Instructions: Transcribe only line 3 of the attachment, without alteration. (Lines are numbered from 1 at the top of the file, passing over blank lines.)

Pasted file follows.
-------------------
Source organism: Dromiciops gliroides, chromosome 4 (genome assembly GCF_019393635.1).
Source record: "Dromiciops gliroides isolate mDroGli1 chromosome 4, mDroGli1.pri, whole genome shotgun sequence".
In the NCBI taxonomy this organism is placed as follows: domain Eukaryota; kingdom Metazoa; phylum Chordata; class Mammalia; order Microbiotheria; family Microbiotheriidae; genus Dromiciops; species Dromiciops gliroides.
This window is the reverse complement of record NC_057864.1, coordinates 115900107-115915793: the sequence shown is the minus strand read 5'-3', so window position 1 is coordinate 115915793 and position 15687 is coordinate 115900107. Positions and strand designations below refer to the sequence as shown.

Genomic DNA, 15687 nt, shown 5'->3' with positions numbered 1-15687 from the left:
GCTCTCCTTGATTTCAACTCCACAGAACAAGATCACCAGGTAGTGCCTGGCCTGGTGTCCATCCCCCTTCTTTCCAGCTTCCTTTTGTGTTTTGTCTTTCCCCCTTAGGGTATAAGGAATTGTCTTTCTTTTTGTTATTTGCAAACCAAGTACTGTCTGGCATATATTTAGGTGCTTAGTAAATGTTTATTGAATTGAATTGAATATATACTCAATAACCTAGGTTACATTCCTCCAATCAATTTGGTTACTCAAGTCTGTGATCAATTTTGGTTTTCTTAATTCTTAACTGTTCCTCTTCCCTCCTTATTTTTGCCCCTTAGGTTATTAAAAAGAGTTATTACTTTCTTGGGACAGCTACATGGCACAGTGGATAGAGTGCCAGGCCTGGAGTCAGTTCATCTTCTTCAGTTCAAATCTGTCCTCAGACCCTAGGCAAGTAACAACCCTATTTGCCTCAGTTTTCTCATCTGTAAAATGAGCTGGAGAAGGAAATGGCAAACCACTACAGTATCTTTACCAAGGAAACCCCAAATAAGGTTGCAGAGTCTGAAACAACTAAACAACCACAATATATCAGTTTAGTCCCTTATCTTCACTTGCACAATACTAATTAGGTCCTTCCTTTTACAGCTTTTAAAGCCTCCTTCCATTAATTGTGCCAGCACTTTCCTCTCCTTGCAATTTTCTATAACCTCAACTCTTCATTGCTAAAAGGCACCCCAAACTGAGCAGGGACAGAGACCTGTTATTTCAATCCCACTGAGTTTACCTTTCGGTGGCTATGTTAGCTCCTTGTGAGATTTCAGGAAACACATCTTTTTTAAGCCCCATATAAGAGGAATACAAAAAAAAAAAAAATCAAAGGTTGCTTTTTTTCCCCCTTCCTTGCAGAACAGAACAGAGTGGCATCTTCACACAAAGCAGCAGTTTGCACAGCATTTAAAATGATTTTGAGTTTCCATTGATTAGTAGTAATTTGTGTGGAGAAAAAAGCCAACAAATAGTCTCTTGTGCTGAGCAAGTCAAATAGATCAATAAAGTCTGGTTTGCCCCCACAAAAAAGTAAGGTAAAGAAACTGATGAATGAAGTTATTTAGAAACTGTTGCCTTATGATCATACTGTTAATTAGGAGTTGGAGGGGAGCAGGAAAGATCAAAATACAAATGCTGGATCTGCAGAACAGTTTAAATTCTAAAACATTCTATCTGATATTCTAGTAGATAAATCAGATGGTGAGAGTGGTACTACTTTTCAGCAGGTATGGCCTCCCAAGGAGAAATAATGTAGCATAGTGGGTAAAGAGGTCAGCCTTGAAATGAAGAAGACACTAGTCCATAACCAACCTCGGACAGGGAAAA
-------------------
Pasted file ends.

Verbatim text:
In the NCBI taxonomy this organism is placed as follows: domain Eukaryota; kingdom Metazoa; phylum Chordata; class Mammalia; order Microbiotheria; family Microbiotheriidae; genus Dromiciops; species Dromiciops gliroides.